UPPER INTERNAL JUGULAR VEIN
So let's look at what the IJV looks like as we change the muscle compressions against the spine. The vein is imaged in a neutral, a flexion and an extension position.
As you can see, the narrowing is related to position of the neck. When in the neutral position it is compressed. When the neck is placed in full extension, the narrowing is greater and the collaterals are larger. it is interesting to see that flexion of the neck leads to reduction in the compression, improvement in flow and reduction of vertebral collateralization.
What will ultimately be recommended for such lesions is unclear at this time. On the first treatment, I decided NOT to treat by angioplasty or stenting. We will see how this patient does with standard treatments and then decide what to do about this in the future as we see how she responds.
So discussion number one. Should I have stented this vein?
LEFT JUGULAR VEIN
The rest of the IJV was also a challenge. Flow was slow and collaterals were visible. There was a slight narrowing of the lower end of the vein over a couple of centimeters
On the left image, there is a mild looking stenosis (curved orange arrow) that looks rather subtle. to the right of this a yellow arrow points to the ultrasound probe. The right of that is an IVUS image at the probe. The blue arrows point to the edges of a stenotic valve. The lumen of the valvular area is quite small compared to the full diameter of the vein (red arrows outline it). I estimate the narrowing to be at least 75%. It is clear that the IVUS does a better job of evaluating the stenosis and illustrating the pathology.
TREATMENT OF LOWER LEFT INTERNAL JUGULAR STENOSIS
This valvular stenosis was treated with a 14 millimeter balloon which, when inflated, has a surface area about 50% greater than the full vein wall. Since the vein is larger below the stenotic valve, the balloon is positioned eccentrically with the majority of the balloon below the valve. This prevents stretching the normal vein. At 7 atmospheres the waist on the balloon was eradicated and there was no elastic recoil noted.
The image on the right shows improved diameter and improved faster flow.
RIGHT INTERNAL JUGULAR VEIN
The procedure then studied the right internal jugular vein. This was not shown here. FLow was excellent and no stenosis or valvular problems, webs or septum was seen.
The left image shows the azygous vein in the frontal view. Notice how one cannot really evaluate the arch of the azygous which is m uch better seen in a steep oblique of "off" lateral. There is reflux in the hemiazygous vein but there is no flow down the azygous vein (green arrow). Other collateral veins are also seen. The upper portion of the ascending azygous vein (red arrow) is poorly seen and likely there is obstruction there.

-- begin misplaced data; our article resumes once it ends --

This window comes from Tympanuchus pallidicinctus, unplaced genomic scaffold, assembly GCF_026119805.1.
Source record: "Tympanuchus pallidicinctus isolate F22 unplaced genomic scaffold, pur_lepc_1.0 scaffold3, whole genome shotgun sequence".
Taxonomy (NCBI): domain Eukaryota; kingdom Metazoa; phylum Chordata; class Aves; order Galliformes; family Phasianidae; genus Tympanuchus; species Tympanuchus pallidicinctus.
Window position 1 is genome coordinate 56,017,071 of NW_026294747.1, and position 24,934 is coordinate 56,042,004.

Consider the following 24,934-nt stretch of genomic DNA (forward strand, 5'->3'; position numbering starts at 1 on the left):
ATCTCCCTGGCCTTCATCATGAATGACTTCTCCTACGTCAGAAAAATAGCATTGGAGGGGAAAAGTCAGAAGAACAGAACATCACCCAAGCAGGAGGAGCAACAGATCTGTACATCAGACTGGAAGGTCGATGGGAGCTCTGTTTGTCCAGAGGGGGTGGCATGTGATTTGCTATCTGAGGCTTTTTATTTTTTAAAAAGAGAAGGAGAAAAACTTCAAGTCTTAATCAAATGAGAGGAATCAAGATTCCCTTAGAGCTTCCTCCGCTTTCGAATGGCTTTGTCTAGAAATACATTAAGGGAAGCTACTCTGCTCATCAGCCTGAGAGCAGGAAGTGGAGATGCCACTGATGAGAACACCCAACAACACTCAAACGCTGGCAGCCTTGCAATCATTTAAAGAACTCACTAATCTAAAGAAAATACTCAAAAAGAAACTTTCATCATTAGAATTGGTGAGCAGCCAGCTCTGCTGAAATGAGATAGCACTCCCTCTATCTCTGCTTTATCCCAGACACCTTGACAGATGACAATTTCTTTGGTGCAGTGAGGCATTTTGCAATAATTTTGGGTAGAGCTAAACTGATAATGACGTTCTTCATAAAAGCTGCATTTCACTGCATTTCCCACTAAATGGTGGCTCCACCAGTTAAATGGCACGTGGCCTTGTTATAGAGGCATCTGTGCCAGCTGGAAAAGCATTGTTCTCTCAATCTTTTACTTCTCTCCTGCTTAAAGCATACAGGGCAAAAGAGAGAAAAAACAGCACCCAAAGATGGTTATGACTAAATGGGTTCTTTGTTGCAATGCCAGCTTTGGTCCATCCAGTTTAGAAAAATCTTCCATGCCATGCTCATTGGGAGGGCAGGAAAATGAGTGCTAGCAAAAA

The image to the right of this first image is a more detailed view of the area in question. There does appear to be stenosis of the azygous in its ascending portions. The third image shows the ultrasound probe in the area of the posterior azygous arch. The final image shows two abnormalities. In the upper image there is a posterior valve stenosis. The yellow arrow points to the edges of a fixed valve. The red arrows point to the edges of the vein itself. I estimage this stenosis to be about 50%. The lower image shows the stenosis of the lower azygous (ascending portion)The lumen was completely closed down and this did not expand with respiration.
Therefore a short balloon was placed in the arch of the azygous. One can see the waist in the balloon on nominal pressures. At ten atmospheres of pressure this stenosis was opened. Followup image shows the arch better but there is still no flow in the ascending azygous. A balloon was inflated along the majority of the ascending azygous. Angioplasty had NO effect on this stenosis and there was still no flow. So a stent was placed in order to get some flow. I would prefer not to use stents but failure of repeated angioplasty to open up a vein is one of my indication to stent. Followup venography (far right) shows improved flow.
LEFT RENAL VEIN
I now image the left renal vein in all cases because of the great blood flow within it. When there are outflow problems with this vein, a major collateral circuit is to the ascending lumbar vein (increasing flow through vertebral plexus) and to the hemiazygous vein (contributing greatly to the azygous system. There are two anomalies that typically obstruct left renal vein outflow: the nutcracker compression of the vein between the superior mesenteric artery and the abdominal aorta and retroaortic renal vein that can get compressed against the spine and back.